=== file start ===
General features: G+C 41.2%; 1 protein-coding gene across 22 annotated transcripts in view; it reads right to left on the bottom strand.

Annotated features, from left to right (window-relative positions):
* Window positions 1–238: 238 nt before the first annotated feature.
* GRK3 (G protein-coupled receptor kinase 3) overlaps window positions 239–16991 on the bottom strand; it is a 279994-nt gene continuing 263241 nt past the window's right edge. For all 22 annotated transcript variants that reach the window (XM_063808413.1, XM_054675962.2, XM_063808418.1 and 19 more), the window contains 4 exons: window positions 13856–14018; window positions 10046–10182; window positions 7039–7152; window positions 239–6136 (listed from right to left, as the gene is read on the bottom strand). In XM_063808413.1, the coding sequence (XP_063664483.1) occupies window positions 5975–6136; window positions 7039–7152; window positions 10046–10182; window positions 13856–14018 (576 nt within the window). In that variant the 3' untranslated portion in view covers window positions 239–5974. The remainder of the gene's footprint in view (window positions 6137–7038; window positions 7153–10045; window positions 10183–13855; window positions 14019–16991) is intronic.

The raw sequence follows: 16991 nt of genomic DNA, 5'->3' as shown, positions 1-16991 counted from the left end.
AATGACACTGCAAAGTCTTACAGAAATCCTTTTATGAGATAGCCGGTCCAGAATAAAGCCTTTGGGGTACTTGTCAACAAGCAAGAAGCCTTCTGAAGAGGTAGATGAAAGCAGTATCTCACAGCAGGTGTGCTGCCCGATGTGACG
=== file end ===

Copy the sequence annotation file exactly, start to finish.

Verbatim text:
General features: G+C 41.2%; 1 protein-coding gene across 22 annotated transcripts in view; it reads right to left on the bottom strand.

Annotated features, from left to right (window-relative positions):
* Window positions 1–238: 238 nt before the first annotated feature.
* GRK3 (G protein-coupled receptor kinase 3) overlaps window positions 239–16991 on the bottom strand; it is a 279994-nt gene continuing 263241 nt past the window's right edge. For all 22 annotated transcript variants that reach the window (XM_063808413.1, XM_054675962.2, XM_063808418.1 and 19 more), the window contains 4 exons: window positions 13856–14018; window positions 10046–10182; window positions 7039–7152; window positions 239–6136 (listed from right to left, as the gene is read on the bottom strand). In XM_063808413.1, the coding sequence (XP_063664483.1) occupies window positions 5975–6136; window positions 7039–7152; window positions 10046–10182; window positions 13856–14018 (576 nt within the window). In that variant the 3' untranslated portion in view covers window positions 239–5974. The remainder of the gene's footprint in view (window positions 6137–7038; window positions 7153–10045; window positions 10183–13855; window positions 14019–16991) is intronic.

The raw sequence follows: 16991 nt of genomic DNA, 5'->3' as shown, positions 1-16991 counted from the left end.
AATGACACTGCAAAGTCTTACAGAAATCCTTTTATGAGATAGCCGGTCCAGAATAAAGCCTTTGGGGTACTTGTCAACAAGCAAGAAGCCTTCTGAAGAGGTAGATGAAAGCAGTATCTCACAGCAGGTGTGCTGCCCGATGTGACG